An emerging group of entrepreneurs with influential backing is seeking to lower the cost of higher education from as much as tens of thousands of dollars a year to nearly nothing.
These new arrivals are harnessing the Internet to offer online courses, which isn’t new. But their classes are free, or almost free. Most traditional universities have refused to award academic credit for such online studies.
Now the start-ups are discovering a way around that monopoly, by inventing credentials that “graduates” can take directly to employers instead of university degrees.
“If I were the universities, I might be a little nervous,” said Alana Harrington, director of Saylor.
org, a nonprofit organization based in the District. Established by entrepreneur Michael Saylor, it offers 200 free online college courses in 12 majors.
Another nonprofit initiative is Peer-to-Peer University, based in California. Known as P2PU, it offers free online courses and is supported by the Hewlett Foundation and Mozilla, the company behind the Firefox Web browser.
A third is University of the People, also based in California, which offers more than 40 online courses. It charges students a one-time $10 to $50 application fee. Among its backers is the Clinton Global Initiative.
The content these providers supply comes from top universities, including the Massachusetts Institute of Technology, the University of California at Berkeley, Tufts University and the University of Michigan. Those are among about 250 institutions worldwide that have put a collective 15,000 courses online in what has become known as the open-courseware movement.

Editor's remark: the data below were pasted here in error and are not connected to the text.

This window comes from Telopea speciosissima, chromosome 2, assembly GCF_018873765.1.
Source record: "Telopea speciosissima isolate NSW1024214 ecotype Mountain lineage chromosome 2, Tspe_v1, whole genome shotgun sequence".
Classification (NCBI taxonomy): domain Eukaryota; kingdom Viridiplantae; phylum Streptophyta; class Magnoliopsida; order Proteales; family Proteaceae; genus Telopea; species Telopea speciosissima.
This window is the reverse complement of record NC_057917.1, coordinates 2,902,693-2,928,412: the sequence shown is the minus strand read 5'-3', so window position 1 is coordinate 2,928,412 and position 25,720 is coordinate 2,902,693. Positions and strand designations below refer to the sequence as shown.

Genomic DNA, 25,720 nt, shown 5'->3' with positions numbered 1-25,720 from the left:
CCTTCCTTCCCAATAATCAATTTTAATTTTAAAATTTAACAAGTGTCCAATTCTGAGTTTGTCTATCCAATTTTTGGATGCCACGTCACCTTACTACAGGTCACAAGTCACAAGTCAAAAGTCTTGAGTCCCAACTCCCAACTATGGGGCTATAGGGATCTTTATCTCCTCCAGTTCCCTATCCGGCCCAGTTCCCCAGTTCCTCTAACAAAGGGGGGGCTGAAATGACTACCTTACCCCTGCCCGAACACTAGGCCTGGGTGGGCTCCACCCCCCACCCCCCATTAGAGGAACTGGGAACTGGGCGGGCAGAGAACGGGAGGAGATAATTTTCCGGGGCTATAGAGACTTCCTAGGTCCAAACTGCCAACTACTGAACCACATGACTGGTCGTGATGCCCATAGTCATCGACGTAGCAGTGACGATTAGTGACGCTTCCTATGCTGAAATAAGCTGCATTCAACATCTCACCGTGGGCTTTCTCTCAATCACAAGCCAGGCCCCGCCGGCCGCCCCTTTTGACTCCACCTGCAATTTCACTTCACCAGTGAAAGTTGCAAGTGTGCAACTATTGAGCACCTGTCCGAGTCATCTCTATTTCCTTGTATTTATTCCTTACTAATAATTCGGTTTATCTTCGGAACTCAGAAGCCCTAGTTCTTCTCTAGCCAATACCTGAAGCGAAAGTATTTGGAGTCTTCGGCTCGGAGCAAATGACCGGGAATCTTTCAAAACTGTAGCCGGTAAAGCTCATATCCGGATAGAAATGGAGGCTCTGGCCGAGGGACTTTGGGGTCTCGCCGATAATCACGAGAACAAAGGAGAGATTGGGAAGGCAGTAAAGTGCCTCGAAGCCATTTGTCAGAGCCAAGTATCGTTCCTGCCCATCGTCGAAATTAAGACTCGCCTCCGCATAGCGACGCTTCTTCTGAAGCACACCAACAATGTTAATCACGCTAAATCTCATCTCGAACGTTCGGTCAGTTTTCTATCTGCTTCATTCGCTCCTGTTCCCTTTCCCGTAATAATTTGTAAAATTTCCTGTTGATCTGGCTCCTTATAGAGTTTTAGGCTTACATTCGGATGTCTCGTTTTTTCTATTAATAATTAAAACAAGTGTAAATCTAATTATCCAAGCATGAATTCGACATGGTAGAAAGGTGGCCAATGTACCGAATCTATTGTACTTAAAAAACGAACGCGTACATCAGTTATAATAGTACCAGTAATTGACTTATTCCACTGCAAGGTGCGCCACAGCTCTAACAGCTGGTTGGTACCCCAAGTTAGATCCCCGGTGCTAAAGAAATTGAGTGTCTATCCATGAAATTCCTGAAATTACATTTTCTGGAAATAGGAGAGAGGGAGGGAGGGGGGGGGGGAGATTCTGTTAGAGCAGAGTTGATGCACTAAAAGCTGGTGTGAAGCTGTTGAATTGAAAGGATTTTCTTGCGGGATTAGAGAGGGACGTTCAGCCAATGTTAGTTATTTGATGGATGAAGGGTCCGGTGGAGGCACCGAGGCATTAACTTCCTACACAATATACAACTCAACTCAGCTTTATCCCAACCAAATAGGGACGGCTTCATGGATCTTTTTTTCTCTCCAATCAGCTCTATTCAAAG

The universities aim to widen access to course content for prospective students and others. At MIT, a pioneer of open courseware, half of incoming freshmen report that they’ve looked at MIT online courses and a third say it influenced their decision to go there.
But the material, which includes videos of lectures, can also be scooped up by others and organized into catalogues of free courses.
Some providers develop their own content. StraighterLine, a Baltimore for-profit company, charges students $99 a month plus a $39 registration fee for each of more than 30 online courses.
These start-ups have a tiny share of a fast-growing online market. An estimated 6.1 million students a year pay for online courses from traditional or for-profit universities.
By contrast, University of the People has registered 1,100 students in two years. StraighterLine says it enrolled 4,000 in the past two years. Saylor.org doesn’t have a count of how many students take its courses; P2PU says that about 25,000 users have opened accounts on its Web site since 2009 but that there is no tally of how many have finished courses.
“Maybe these upstarts don’t have all the bells and whistles of the beautiful campuses. But people are deciding it’s not worth paying for that,” said Michael Horn, director for education at the Innosight Institute, a nonprofit think tank.
To be sure, similar arguments are advanced in favor of community college as a proven, low-cost path toward a degree.
Some students who complete courses through the new online-only providers are able to win credit from conventional colleges. Albany State University in Georgia, for instance, encourages incoming students to take StraighterLine courses to build credits toward a degree.